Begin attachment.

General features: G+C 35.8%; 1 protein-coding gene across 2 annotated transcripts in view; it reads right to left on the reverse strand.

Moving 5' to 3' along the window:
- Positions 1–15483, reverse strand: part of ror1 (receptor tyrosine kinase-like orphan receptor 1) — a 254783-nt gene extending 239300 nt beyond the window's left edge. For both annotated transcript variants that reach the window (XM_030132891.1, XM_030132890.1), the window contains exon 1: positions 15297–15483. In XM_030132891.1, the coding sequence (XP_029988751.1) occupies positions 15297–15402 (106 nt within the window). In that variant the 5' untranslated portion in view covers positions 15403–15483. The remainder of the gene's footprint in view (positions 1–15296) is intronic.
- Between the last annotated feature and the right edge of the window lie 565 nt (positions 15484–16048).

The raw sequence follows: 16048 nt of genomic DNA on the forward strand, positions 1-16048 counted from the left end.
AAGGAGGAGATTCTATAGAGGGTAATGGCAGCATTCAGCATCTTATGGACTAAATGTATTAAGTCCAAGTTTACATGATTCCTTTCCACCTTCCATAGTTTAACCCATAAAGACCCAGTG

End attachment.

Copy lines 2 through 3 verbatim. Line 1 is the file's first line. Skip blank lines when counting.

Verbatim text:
Moving 5' to 3' along the window:
- Positions 1–15483, reverse strand: part of ror1 (receptor tyrosine kinase-like orphan receptor 1) — a 254783-nt gene extending 239300 nt beyond the window's left edge. For both annotated transcript variants that reach the window (XM_030132891.1, XM_030132890.1), the window contains exon 1: positions 15297–15483. In XM_030132891.1, the coding sequence (XP_029988751.1) occupies positions 15297–15402 (106 nt within the window). In that variant the 5' untranslated portion in view covers positions 15403–15483. The remainder of the gene's footprint in view (positions 1–15296) is intronic.